Bud Shank: A Voice for the Ages
I'll always have fond memories of the 2007 Prescott (Arizona) Jazz Summit, as it was the last time I had the great pleasure of seeing and hearing the phenomenal alto saxophonist Bud Shank doing what he did best: enfolding an entire audience in the palm of his hand with a seemingly endless stream of irrepressible notes and phrases that arose from his heart and soul and cascaded gracefully through the bell of his horn.
As Shank was at the time recovering from a serious illness, there was talk among those at the event that he might not be able to perform. But at the appointed hour the lights were dimmed and Shank walked slowly onstage, seated himself on a high stool in front of a rhythm section, fastened his alto to its strap and started to play. For the next hour and a quarter the auditorium was his sanctuary, his home away from home. As I later wrote of that memorable occasion: "Even though on oxygen owing to a recent illness, Shank showed no signs of fatigue or shortness of breath as he ingeniously designed one remarkable solo after another, reaffirming his supremacy after more than half a century at the top of his game. The second half of the concert belonged to Shank, and it was indeed a marvelous way to end the evening." I also noted that even though I couldn't recall every tune he had played (and the absence of lighting thwarted note-taking), they included the standards "Night and Day," "The Touch of Your Lips," "I Can't Get Started," "Here's That Rainy Day" and "The Night Has a Thousand Eyes." In Shank's masterful hands, each one gleamed like a precious gemstone.
As you've no doubt heard, Bud Shank passed away on April 2, 2009, at age eighty-two, leaving for our continuing enjoyment a legacy of musical excellence that spanned nearly six decades. As a testament to his endurance, Shank died one day after returning home to Tucson, Arizona, from a recording date in Los Angeles. No credible jazz hall of fame would be complete without his name enshrined there. While many remember him as one of the architects of "West Coast Jazz," Shank, who was born in Dayton, Ohio, received his higher education in North Carolina and moved to California out of necessity, never thought of himself as a representative of a defined geographical area, only a jazz musician playing the way he felt. Being called a "West Coast" musician "irritates the hell out of me," he said in Graham Carter's splendid documentary Against the Tide: Portrait of a Jazz Legend.
Shank started playing clarinet at age ten (owing to the influence of Artie Shaw and Benny Goodman), switched to tenor sax two years later, and to alto while playing in Charlie Barnet's orchestra in 1948 when he was only twenty-two. In 1949 Shank left Alvino Rey's band to join Stan Kenton's newly formed Innovations in Modern Music Orchestra, staying for more than two years before moving on to become a member of bassist Howard Rumsey's Lighthouse All-Stars. He was joined there by other members of the Kenton orchestra including trumpeters Shorty Rogers and Maynard Ferguson, tenor saxophonist Bob Cooper, trombonist Frank Rosolino and drummer Shelly Manne. While there, Shank and Cooper began playing duets as a lark, with Shank on flute and Cooper on oboe. Audiences were entranced, and the unorthodox pairing led to a best-selling album and many guest appearances on television and elsewhere.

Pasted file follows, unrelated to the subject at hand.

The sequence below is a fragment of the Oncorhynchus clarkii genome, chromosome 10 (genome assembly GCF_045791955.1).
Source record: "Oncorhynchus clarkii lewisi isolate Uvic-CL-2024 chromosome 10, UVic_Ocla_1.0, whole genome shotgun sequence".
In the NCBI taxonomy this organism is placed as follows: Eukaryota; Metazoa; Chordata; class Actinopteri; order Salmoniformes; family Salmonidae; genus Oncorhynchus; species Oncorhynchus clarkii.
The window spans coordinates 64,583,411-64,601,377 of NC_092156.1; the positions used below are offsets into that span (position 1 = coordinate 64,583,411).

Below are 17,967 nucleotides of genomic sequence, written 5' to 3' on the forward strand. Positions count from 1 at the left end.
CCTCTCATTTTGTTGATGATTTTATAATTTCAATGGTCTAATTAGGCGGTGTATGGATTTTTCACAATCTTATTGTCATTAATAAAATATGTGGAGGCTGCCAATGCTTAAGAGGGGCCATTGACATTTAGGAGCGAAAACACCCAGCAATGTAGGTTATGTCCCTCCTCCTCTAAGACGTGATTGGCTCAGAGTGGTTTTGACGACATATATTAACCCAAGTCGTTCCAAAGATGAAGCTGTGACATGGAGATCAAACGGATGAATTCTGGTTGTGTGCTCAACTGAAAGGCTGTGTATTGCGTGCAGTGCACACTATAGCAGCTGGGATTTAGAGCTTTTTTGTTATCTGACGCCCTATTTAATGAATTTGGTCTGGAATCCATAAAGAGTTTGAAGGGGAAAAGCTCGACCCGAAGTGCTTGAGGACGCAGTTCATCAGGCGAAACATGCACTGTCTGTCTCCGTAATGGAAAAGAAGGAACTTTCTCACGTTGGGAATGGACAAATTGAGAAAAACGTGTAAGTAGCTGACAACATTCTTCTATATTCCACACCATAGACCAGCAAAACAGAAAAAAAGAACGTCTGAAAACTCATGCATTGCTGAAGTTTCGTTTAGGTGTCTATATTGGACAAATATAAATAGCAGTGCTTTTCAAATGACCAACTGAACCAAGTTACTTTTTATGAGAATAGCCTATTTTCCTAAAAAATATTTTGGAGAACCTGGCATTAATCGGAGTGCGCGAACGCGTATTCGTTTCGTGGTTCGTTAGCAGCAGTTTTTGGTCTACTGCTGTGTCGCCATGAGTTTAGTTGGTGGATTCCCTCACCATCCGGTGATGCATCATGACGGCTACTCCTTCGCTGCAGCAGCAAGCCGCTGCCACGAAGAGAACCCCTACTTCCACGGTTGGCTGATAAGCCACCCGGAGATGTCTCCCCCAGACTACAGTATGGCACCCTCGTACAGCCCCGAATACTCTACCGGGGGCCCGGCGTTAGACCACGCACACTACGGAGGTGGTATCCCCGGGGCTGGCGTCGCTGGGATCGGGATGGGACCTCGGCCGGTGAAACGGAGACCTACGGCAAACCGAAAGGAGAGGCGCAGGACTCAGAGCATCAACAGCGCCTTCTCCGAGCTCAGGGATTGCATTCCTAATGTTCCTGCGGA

In 1954, Shank teamed with another Kenton alumnus, guitarist Laurindo Almeida, and their two Brazilliance albums foreshadowed the bossa nova craze that swept the country nearly a decade later. Shank's ability to double on flute (his memorable solo on "California Dreamin'" by the Mamas and the Papas is still heard today) enabled him to disband his quartet (which had recorded for the World Pacific and Pacific Jazz labels from 1956-63) and place jazz on the back burner while he worked for top wages from 1963 to the mid-1980s as a first-call Hollywood studio musician. With Rogers' help he had also become a writer, scoring the surfing films Slippery When Wet (1958) and Barefoot Adventure (1960) as well as an early Robert Redford film, War Hunt (1962). In 1974, Shank and Almeida formed the L.A. Four with bassist Ray Brown and drummer Jeff Hamilton, recording half a dozen well-received albums for Concord Records. After tiring of studio work, he teamed again with Rogers, Cooper and others in a newly revived version of the Lighthouse All-Stars. He had gradually abandoned the flute and clarinet, choosing to play alto exclusively for the last decades of his life.